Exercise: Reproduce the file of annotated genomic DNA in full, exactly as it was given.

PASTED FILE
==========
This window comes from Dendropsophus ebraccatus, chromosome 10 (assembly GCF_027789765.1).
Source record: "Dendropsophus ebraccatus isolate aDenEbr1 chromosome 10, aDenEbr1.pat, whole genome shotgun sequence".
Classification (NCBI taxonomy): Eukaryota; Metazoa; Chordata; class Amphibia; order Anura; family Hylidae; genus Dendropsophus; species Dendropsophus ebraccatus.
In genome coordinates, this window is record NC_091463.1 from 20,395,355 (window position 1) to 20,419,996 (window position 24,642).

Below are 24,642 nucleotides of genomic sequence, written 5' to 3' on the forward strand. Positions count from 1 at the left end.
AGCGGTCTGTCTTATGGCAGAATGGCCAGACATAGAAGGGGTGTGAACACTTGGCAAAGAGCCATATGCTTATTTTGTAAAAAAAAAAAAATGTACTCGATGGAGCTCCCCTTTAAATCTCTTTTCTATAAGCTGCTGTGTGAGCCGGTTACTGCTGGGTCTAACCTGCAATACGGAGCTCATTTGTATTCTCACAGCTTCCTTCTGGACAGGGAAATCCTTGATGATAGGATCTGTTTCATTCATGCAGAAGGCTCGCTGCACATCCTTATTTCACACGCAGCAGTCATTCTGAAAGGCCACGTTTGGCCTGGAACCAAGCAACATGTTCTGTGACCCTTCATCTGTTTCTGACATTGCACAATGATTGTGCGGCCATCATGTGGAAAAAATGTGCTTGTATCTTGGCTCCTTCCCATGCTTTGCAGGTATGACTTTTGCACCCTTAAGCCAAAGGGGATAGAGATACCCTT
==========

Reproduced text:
This window comes from Dendropsophus ebraccatus, chromosome 10 (assembly GCF_027789765.1).
Source record: "Dendropsophus ebraccatus isolate aDenEbr1 chromosome 10, aDenEbr1.pat, whole genome shotgun sequence".
Classification (NCBI taxonomy): Eukaryota; Metazoa; Chordata; class Amphibia; order Anura; family Hylidae; genus Dendropsophus; species Dendropsophus ebraccatus.
In genome coordinates, this window is record NC_091463.1 from 20,395,355 (window position 1) to 20,419,996 (window position 24,642).

Below are 24,642 nucleotides of genomic sequence, written 5' to 3' on the forward strand. Positions count from 1 at the left end.
AGCGGTCTGTCTTATGGCAGAATGGCCAGACATAGAAGGGGTGTGAACACTTGGCAAAGAGCCATATGCTTATTTTGTAAAAAAAAAAAAATGTACTCGATGGAGCTCCCCTTTAAATCTCTTTTCTATAAGCTGCTGTGTGAGCCGGTTACTGCTGGGTCTAACCTGCAATACGGAGCTCATTTGTATTCTCACAGCTTCCTTCTGGACAGGGAAATCCTTGATGATAGGATCTGTTTCATTCATGCAGAAGGCTCGCTGCACATCCTTATTTCACACGCAGCAGTCATTCTGAAAGGCCACGTTTGGCCTGGAACCAAGCAACATGTTCTGTGACCCTTCATCTGTTTCTGACATTGCACAATGATTGTGCGGCCATCATGTGGAAAAAATGTGCTTGTATCTTGGCTCCTTCCCATGCTTTGCAGGTATGACTTTTGCACCCTTAAGCCAAAGGGGATAGAGATACCCTT